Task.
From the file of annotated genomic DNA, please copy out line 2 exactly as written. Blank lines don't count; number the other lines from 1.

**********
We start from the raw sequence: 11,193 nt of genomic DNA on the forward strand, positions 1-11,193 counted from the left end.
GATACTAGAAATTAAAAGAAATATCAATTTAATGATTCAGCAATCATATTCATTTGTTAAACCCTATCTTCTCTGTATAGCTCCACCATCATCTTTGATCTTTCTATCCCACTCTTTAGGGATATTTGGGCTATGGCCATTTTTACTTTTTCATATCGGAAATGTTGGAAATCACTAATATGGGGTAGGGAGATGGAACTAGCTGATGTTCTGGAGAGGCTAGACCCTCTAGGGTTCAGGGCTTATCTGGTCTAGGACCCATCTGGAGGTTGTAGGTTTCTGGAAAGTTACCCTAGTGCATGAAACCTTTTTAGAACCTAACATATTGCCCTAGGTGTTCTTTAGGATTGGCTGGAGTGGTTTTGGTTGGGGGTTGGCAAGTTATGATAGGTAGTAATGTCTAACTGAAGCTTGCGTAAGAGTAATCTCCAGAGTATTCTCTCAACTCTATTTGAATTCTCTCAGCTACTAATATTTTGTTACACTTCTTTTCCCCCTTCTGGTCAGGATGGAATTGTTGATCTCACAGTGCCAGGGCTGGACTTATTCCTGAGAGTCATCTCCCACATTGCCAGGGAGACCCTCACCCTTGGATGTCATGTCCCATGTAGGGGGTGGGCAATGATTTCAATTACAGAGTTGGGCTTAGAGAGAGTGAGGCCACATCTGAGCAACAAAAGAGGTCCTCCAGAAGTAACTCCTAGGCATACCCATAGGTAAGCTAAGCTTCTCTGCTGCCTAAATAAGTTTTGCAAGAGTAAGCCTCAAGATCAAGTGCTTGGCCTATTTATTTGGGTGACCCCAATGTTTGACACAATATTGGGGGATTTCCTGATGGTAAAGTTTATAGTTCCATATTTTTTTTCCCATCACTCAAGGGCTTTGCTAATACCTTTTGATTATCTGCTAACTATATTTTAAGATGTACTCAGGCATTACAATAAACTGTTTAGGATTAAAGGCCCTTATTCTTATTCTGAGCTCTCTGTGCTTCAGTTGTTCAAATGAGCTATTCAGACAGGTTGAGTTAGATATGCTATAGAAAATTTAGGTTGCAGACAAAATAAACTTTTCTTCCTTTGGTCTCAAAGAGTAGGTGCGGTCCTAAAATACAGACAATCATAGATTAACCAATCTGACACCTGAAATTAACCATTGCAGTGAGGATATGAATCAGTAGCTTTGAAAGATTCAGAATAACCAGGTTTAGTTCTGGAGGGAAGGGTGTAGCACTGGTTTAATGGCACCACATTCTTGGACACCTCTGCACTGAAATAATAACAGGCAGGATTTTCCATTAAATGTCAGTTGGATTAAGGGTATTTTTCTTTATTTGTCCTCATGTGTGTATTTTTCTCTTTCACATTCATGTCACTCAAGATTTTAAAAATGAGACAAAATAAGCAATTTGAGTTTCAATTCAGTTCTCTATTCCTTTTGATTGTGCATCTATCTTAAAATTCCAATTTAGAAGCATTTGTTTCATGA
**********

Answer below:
GATACTAGAAATTAAAAGAAATATCAATTTAATGATTCAGCAATCATATTCATTTGTTAAACCCTATCTTCTCTGTATAGCTCCACCATCATCTTTGATCTTTCTATCCCACTCTTTAGGGATATTTGGGCTATGGCCATTTTTACTTTTTCATATCGGAAATGTTGGAAATCACTAATATGGGGTAGGGAGATGGAACTAGCTGATGTTCTGGAGAGGCTAGACCCTCTAGGGTTCAGGGCTTATCTGGTCTAGGACCCATCTGGAGGTTGTAGGTTTCTGGAAAGTTACCCTAGTGCATGAAACCTTTTTAGAACCTAACATATTGCCCTAGGTGTTCTTTAGGATTGGCTGGAGTGGTTTTGGTTGGGGGTTGGCAAGTTATGATAGGTAGTAATGTCTAACTGAAGCTTGCGTAAGAGTAATCTCCAGAGTATTCTCTCAACTCTATTTGAATTCTCTCAGCTACTAATATTTTGTTACACTTCTTTTCCCCCTTCTGGTCAGGATGGAATTGTTGATCTCACAGTGCCAGGGCTGGACTTATTCCTGAGAGTCATCTCCCACATTGCCAGGGAGACCCTCACCCTTGGATGTCATGTCCCATGTAGGGGGTGGGCAATGATTTCAATTACAGAGTTGGGCTTAGAGAGAGTGAGGCCACATCTGAGCAACAAAAGAGGTCCTCCAGAAGTAACTCCTAGGCATACCCATAGGTAAGCTAAGCTTCTCTGCTGCCTAAATAAGTTTTGCAAGAGTAAGCCTCAAGATCAAGTGCTTGGCCTATTTATTTGGGTGACCCCAATGTTTGACACAATATTGGGGGATTTCCTGATGGTAAAGTTTATAGTTCCATATTTTTTTTCCCATCACTCAAGGGCTTTGCTAATACCTTTTGATTATCTGCTAACTATATTTTAAGATGTACTCAGGCATTACAATAAACTGTTTAGGATTAAAGGCCCTTATTCTTATTCTGAGCTCTCTGTGCTTCAGTTGTTCAAATGAGCTATTCAGACAGGTTGAGTTAGATATGCTATAGAAAATTTAGGTTGCAGACAAAATAAACTTTTCTTCCTTTGGTCTCAAAGAGTAGGTGCGGTCCTAAAATACAGACAATCATAGATTAACCAATCTGACACCTGAAATTAACCATTGCAGTGAGGATATGAATCAGTAGCTTTGAAAGATTCAGAATAACCAGGTTTAGTTCTGGAGGGAAGGGTGTAGCACTGGTTTAATGGCACCACATTCTTGGACACCTCTGCACTGAAATAATAACAGGCAGGATTTTCCATTAAATGTCAGTTGGATTAAGGGTATTTTTCTTTATTTGTCCTCATGTGTGTATTTTTCTCTTTCACATTCATGTCACTCAAGATTTTAAAAATGAGACAAAATAAGCAATTTGAGTTTCAATTCAGTTCTCTATTCCTTTTGATTGTGCATCTATCTTAAAATTCCAATTTAGAAGCATTTGTTTCATGA